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8 portion(s)


  • 1000 g white cabbage, cut into pieces (approx. 5 cm)
  • 3 tsp Himalayan salt

Recipe's preparation

  1. Place 500 g of the cabbage and 1.5 teaspoons of the salt into mixing bowl and chop 3 sec/speed 5 or until chopped to your liking. Transfer into a large bowl and set aside.
  2. Place remaining 500 g cabbage and 1.5 teaspoon salt into mixing bowl and chop 3 sec/speed 5 or until chopped to your liking. Transfer into bowl with cabbage.
  3. Knead cabbage with your hands until liquid starts to release from the cabbage. Transfer 2-3 large spoonfuls of cabbage (with liquid) into a sealable sterilised 1.5L jar, pressing mixture down firmly with wooden spoon to soften cabbage and release liquid (see Tips). Repeat with remaining mixture until jar is full, allowing at least a 1 cm gap at the top of the jar. Mixture must be covered with liquid (see Tips). Seal jar, place into a bowl (see Tips) and store in a dark place for 1 week to ferment. Transfer jar into refrigerator until ready to serve.

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Salt is used to draw the liquid out of the cabbage and act as a preservative.

Be sure to use clean utensils and a sterilsed jar for preserving to eliminate any unwanted bacteria.

Be sure to push down firmly on the cabbage to release any air pockets and ensure the cabbage is submerged in the liquid - it needs to be covered with liquid for fermentation to take place effectively (do not add water; the cabbage will release enough liquid for fermentation). If needed, place stone, ceramic or glass weight on top of the cabbage to keep it sebmerged. Alternatively, reserve 2 of the outer cabbage leaves and press on top of the sauerkraut to keep it under the brine.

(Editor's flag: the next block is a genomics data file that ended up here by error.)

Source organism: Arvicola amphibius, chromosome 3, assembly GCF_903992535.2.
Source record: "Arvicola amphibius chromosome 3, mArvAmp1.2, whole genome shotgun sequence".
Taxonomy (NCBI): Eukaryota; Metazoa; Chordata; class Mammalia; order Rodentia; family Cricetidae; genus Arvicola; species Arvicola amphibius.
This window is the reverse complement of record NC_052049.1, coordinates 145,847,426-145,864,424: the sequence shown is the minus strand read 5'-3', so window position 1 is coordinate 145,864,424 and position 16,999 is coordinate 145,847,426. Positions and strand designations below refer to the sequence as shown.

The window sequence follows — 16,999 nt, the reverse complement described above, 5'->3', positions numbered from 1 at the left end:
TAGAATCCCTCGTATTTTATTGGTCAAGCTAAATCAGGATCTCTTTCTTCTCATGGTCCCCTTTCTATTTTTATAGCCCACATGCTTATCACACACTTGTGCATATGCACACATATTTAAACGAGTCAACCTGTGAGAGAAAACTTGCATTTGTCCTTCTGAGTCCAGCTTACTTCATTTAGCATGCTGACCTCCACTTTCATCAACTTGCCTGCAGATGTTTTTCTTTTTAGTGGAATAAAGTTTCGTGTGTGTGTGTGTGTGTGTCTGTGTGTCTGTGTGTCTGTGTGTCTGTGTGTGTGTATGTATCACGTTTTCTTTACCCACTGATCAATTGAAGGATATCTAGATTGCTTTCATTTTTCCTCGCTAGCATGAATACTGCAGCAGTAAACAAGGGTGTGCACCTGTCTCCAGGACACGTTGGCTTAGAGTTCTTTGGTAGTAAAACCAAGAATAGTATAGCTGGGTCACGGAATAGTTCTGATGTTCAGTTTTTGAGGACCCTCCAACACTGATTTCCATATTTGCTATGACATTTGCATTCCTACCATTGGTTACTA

Allow room at the top of the jar for the liquid to accumulate. We recommend placing the jar into a bowl to catch any liquid that may overflow out of the jar. Store away from direct sunlight.

Fermenting time will vary depending on the ambient temperature. In cooler weather, it may take longer than 1 week for it to ferment. Cabbage has fermented successfully when the cabbage looks "soft", almost as if it's been cooked. When ready, it will have a strong tangy and sour flavour.

Once opened, store your sauerkraut in the refrigerator for up to 1 month. It will keep fermenting in the refrigerator, but at a much slower rate due to the cold temperature.

Sauerkraut is great as a side on its own or can be added to salads, such as the Sauerkraut salad.

Cabbage and beetroot sauerkraut: you can replace 300 g of the cabbage with 300 g raw, peeled beetroot in step 1. Proceed as per recipe.

"What's in the fridge" sauerkraut: you can replace the cabbage with a variety of vegetables of choice (such as carrots, fennel, parsnips or red cabbage). Ensure you add 500 g vegetable of choice in both steps 1 and 2.

This recipe was provided to you by a Thermomix ® customer and has not been tested by Vorwerk Thermomix ® or Thermomix ® in Australia and New Zealand.
Vorwerk Thermomix ® and Thermomix ® in Australia and New Zealand assume no liability, particularly in terms of ingredient quantities used and success of the recipes.
Please observe the safety instructions in the Thermomix ® instruction manual at all times.

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  • I've found this to be a really quick & easy option...

    Submitted by LeisaFerguson on 10. April 2020 - 14:51.

    I've found this to be a really quick & easy option for making sauerkraut. It tastes really good & it's a practical recipe.

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